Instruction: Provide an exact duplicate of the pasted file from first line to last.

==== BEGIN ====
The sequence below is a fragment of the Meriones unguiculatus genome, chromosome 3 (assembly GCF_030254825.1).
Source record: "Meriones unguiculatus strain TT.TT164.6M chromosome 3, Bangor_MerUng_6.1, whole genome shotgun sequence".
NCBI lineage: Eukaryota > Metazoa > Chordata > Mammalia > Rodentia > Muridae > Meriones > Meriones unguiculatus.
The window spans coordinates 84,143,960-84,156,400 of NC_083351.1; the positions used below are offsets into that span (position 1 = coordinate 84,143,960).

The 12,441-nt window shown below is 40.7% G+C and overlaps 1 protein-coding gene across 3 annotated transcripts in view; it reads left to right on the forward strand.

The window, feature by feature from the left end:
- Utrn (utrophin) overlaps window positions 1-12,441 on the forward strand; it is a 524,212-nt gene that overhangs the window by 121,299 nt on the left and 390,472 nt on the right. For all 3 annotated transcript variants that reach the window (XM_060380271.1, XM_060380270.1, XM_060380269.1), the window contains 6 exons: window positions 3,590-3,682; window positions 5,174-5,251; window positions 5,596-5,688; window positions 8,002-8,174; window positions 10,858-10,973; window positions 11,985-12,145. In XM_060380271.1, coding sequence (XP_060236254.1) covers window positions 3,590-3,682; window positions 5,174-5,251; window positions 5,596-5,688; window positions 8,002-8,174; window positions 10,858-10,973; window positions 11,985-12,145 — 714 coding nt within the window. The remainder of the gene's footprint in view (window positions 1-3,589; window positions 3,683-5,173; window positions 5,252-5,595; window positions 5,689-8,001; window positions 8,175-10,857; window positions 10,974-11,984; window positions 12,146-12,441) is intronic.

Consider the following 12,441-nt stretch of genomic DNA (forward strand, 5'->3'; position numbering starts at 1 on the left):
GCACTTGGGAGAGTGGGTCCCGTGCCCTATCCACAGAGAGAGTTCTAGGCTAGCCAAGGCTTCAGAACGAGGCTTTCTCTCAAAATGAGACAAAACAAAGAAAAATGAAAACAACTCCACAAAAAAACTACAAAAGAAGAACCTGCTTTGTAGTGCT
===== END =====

The sequence below is a fragment of the Meriones unguiculatus genome, chromosome 3 (assembly GCF_030254825.1).
Source record: "Meriones unguiculatus strain TT.TT164.6M chromosome 3, Bangor_MerUng_6.1, whole genome shotgun sequence".
NCBI lineage: Eukaryota > Metazoa > Chordata > Mammalia > Rodentia > Muridae > Meriones > Meriones unguiculatus.
The window spans coordinates 84,143,960-84,156,400 of NC_083351.1; the positions used below are offsets into that span (position 1 = coordinate 84,143,960).

The 12,441-nt window shown below is 40.7% G+C and overlaps 1 protein-coding gene across 3 annotated transcripts in view; it reads left to right on the forward strand.

The window, feature by feature from the left end:
- Utrn (utrophin) overlaps window positions 1-12,441 on the forward strand; it is a 524,212-nt gene that overhangs the window by 121,299 nt on the left and 390,472 nt on the right. For all 3 annotated transcript variants that reach the window (XM_060380271.1, XM_060380270.1, XM_060380269.1), the window contains 6 exons: window positions 3,590-3,682; window positions 5,174-5,251; window positions 5,596-5,688; window positions 8,002-8,174; window positions 10,858-10,973; window positions 11,985-12,145. In XM_060380271.1, coding sequence (XP_060236254.1) covers window positions 3,590-3,682; window positions 5,174-5,251; window positions 5,596-5,688; window positions 8,002-8,174; window positions 10,858-10,973; window positions 11,985-12,145 — 714 coding nt within the window. The remainder of the gene's footprint in view (window positions 1-3,589; window positions 3,683-5,173; window positions 5,252-5,595; window positions 5,689-8,001; window positions 8,175-10,857; window positions 10,974-11,984; window positions 12,146-12,441) is intronic.

Consider the following 12,441-nt stretch of genomic DNA (forward strand, 5'->3'; position numbering starts at 1 on the left):
GCACTTGGGAGAGTGGGTCCCGTGCCCTATCCACAGAGAGAGTTCTAGGCTAGCCAAGGCTTCAGAACGAGGCTTTCTCTCAAAATGAGACAAAACAAAGAAAAATGAAAACAACTCCACAAAAAAACTACAAAAGAAGAACCTGCTTTGTAGTGCT